This spatial mapping of time was further developed in our 2016 TimeSlice works, one of which was recently exhibited in the 2016 Fleurieu Art Prize in Adelaide. The slicing and recombination of sequential frames allows the passage of time to be represented spatially across a single coherent image. These pictures—each made up of vertical slices five minutes apart in time—can be animated in time-lapse videos or presented as high-resolution still photographs. Considering the photographs, video and sound we are capturing as raw data sets has allowed us to reconsider the ways in which we might represent this data, and the changes and energy flows thus revealed. The Derwent Time Lapse Array records: the motion of the earth through its daily rotation and affect on the sun, the moon, and the stars; the yearly orbit around the sun, cycling between winter and summer; the motion of the moon, and its affect on tides and night illumination; wind and weather flows, and how they change over time; the effects of weather and power production on the levels of rivers, lakes, and hydroelectric impoundments. These changes are recorded along two vectors: time (every five minutes for up to two years) and space (through twelve nodes across the Derwent watershed).
The longest day maps both vectors on the two dimensions of a still photograph, but only for one day. Our Bath MediaWall work mapped the time vector for one month, in two modes: spatially, (across the 30 days and screens) and narratively (in time-lapse imagery for 24 hours of each day of the month). The six-month video diptych of Lake King William maps six months of time in a comparative fashion (at any moment in the video, the same time of day is seen simultaneously, but three months apart). A twelve-channel synchronised DTLA will map both space and time vectors in time-lapse video, with the 180-kilometre expanse of the watershed seen across twelve screens, and one year of footage displayed in hours. The TimeSlice still images and videos provide almost infinite choice in the selection and spatialisation of temporal moments, intervals and duration, allowing us to reveal subtle patterns of change in the environment not easily visible to the human eye and time scale.
Ultimately the sun is the engine that drives most global energy flows, including those represented in the Derwent Project. Solar energy drives the precipitation falling on the Derwent watershed, which flows through the Derwent Power Scheme to generate electricity. This energy is converted to the artificial lights in our nocturnal urban imagery, and is used to recharge our camera batteries and power our computers and video screens. It creates the wind and water movement recorded by our mobile camera platforms drifting on lake and river surfaces, and the swaying of our tree-mounted fixed cameras as they are pounded by recurrent south-westerly weather fronts. It is in the sunlight and moonlight that generate the photographs themselves. More subtle solar energy forces appear as well: in the atomic particle stream of the solar wind that helps generates the Aurora Australis visible at times in our south-facing camera installations; in the bloom of yellow flowers that spread across the dry bed of Lake King William; the flights of swallows in our videos and the movement of spiders across the lenses of our fixed cameras—creatures feeding on aquatic insects, whose population explosions respond directly to solar energy captured by aquatic flora in the lengthening summer days.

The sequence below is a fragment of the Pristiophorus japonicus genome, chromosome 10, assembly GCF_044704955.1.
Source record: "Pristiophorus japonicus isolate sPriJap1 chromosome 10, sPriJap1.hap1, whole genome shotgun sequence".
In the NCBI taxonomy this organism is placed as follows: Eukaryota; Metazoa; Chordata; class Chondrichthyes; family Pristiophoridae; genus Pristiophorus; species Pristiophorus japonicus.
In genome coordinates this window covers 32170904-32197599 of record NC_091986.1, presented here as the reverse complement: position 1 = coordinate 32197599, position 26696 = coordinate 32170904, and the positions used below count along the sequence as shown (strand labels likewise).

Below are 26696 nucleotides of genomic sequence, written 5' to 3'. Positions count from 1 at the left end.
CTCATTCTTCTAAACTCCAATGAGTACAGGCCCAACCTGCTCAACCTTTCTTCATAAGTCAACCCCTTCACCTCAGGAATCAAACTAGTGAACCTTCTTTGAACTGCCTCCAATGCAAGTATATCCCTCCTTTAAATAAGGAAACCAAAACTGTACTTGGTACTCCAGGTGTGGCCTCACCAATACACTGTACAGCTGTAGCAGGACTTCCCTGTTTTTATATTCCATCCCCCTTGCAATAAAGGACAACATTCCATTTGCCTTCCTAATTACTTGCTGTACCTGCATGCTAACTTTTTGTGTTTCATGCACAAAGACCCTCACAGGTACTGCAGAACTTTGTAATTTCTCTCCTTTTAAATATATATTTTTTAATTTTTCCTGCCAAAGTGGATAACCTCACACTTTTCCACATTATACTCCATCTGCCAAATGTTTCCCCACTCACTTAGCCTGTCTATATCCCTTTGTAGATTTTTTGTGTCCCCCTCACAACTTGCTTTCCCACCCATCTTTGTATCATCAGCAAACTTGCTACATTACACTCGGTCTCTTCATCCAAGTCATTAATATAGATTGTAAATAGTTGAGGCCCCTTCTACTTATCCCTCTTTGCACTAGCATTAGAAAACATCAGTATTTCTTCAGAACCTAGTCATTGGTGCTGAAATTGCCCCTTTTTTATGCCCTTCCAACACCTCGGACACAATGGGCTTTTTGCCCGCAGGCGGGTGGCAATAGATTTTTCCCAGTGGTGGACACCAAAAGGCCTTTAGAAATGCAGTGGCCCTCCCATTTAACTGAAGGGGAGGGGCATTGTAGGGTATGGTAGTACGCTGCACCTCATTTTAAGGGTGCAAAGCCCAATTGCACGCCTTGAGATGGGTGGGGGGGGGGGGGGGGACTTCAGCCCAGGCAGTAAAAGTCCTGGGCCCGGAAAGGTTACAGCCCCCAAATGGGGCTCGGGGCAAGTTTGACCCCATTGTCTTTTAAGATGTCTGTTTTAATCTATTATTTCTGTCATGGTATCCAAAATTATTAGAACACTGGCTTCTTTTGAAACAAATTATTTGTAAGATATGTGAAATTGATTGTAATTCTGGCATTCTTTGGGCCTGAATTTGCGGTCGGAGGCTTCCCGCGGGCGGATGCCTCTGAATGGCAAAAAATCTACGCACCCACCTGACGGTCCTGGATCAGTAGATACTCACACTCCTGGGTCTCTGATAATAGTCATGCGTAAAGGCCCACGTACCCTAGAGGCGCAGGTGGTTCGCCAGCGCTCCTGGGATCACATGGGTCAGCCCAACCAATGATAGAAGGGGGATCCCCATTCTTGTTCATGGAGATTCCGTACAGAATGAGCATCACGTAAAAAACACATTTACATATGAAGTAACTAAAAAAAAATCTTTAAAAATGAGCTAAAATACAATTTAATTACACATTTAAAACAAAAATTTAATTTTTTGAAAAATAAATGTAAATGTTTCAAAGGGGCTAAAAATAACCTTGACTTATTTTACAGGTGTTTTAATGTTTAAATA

Variations in the hydroelectric lake levels that appear in our imagery are the result of the flux between energy input (precipitation) and energy output (evaporation and power generation). As the Derwent Power Scheme is part of a National Electricity Grid, power generation decisions—and their effect on lake levels—are the result of complex hourly decisions made by Hydro Tasmania to maximise profit. These decisions are educated gambles, tempered by fluctuations in daily wholesale energy pricing, predictions of long-term weather forecasting, and political decisions such as the presence or absence of renewable energy credits.
The hydroelectric dams have a significant impact on the many energy flows in a watershed like the Derwent. An unregulated river such as that seen in the first camera station of the DTLA responds immediately to weather events such as floods, which bring about massive variations in water flow and curtail the ability for riparian plants to colonise riverbeds. When a river such as the middle Derwent is heavily hydro-industrialised, the dams and resulting impoundments have a throttling effect on flood events. Plants like tea tree begin to colonise the now mainly dry riverbeds, completely changing the ecology of the watershed. Then only the very biggest storm events force the dams to spill and temporarily enable a more natural flux in water levels.
Dams create barriers to other types of energy flows characteristic of unregulated rivers, particularly the ability for species to migrate freely through the system. In the Derwent, this has resulted in the inability of native catadromous eels to make their annual spawning run to the Coral Sea. Eels resident in the watershed above Meadowbank Dam, the lowest impoundment on the Derwent, have been denied their natural life cycle for 48 years. Elvers can still be seen every year obeying their genetic imperative, and trying to climb the Meadowbank Dam to return to their ancestral waters.
We are also creatures who live in the Derwent watershed. Its water flows past our homes and from our household taps. We bath in it and drink it—some 60% our bodies are composed of Derwent water. Our challenge is to represent some of the deeper histories and hidden energy flows of our home watershed.
- ^ In reference to Paul Carter, The Lie Of The Land, London & Boston: Faber and Faber, 1996.
The Derwent Project is supported by the University of Tasmania and Hydro Tasmania, and funded by an Australian Research Council Discovery Grant, 2014—16, and will be exhibited at the Tasmanian Museum and Art Gallery in 2017 | www.derwent-project.org